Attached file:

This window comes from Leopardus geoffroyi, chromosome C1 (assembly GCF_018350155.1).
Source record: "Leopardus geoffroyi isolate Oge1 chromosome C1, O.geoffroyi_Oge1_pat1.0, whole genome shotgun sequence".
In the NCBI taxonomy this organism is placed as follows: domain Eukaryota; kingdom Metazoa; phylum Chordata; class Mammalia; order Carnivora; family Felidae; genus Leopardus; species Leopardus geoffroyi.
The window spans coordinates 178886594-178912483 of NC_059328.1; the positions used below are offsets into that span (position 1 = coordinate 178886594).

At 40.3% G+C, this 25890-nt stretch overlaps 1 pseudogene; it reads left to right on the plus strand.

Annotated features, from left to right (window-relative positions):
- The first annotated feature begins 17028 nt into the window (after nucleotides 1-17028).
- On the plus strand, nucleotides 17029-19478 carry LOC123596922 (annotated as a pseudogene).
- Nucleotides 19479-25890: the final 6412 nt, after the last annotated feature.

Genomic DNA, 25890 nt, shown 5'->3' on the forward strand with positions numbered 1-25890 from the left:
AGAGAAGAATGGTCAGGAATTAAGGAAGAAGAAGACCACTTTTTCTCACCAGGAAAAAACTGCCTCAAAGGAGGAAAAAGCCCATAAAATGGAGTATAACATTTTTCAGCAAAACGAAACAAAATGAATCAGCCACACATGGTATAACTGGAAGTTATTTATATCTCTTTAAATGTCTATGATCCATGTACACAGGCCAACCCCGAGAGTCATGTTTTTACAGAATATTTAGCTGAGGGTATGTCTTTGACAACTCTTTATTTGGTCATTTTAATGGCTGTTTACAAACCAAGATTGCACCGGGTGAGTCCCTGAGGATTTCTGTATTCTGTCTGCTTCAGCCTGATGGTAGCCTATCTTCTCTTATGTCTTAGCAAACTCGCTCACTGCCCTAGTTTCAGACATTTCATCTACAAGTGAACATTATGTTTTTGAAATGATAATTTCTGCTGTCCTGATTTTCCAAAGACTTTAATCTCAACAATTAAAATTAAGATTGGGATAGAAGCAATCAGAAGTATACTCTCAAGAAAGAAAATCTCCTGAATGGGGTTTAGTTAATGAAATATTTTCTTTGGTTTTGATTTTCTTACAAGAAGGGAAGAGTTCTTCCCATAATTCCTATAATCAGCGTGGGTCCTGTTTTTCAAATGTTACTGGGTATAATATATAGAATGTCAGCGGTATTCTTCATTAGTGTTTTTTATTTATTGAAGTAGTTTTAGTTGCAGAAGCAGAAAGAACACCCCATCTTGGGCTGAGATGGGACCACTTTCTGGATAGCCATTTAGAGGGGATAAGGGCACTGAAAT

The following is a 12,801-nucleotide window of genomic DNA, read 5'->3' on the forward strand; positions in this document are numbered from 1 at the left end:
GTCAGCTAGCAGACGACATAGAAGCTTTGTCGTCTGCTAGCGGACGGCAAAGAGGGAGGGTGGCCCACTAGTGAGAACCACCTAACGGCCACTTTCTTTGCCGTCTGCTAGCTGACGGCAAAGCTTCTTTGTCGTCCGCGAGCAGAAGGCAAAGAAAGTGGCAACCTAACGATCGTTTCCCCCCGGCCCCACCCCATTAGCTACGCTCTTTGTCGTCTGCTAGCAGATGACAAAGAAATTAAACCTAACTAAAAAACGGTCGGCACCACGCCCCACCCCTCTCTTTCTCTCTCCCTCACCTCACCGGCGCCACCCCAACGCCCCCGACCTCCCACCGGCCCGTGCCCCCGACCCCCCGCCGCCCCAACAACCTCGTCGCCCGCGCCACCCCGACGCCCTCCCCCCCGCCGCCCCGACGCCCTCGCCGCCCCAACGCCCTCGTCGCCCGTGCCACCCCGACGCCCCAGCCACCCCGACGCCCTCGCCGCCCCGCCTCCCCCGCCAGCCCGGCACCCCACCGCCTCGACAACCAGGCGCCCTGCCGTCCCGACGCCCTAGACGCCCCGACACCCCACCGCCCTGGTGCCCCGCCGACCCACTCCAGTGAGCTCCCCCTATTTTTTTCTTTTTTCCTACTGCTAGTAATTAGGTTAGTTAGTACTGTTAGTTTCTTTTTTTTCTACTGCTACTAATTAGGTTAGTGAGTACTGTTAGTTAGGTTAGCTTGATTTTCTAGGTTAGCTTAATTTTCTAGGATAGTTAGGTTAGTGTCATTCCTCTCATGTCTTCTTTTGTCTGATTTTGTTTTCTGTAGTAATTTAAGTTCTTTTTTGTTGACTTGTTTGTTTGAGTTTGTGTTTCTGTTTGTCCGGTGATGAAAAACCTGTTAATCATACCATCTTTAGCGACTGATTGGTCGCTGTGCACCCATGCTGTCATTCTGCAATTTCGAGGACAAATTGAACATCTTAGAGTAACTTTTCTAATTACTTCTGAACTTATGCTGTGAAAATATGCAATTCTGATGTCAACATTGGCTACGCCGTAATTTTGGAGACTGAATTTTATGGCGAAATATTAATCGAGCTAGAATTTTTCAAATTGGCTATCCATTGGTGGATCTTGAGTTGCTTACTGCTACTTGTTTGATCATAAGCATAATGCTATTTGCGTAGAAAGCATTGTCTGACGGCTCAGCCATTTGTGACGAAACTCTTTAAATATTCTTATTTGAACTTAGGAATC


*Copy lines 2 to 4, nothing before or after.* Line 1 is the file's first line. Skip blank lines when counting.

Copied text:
Source record: "Leopardus geoffroyi isolate Oge1 chromosome C1, O.geoffroyi_Oge1_pat1.0, whole genome shotgun sequence".
In the NCBI taxonomy this organism is placed as follows: domain Eukaryota; kingdom Metazoa; phylum Chordata; class Mammalia; order Carnivora; family Felidae; genus Leopardus; species Leopardus geoffroyi.
The window spans coordinates 178886594-178912483 of NC_059328.1; the positions used below are offsets into that span (position 1 = coordinate 178886594).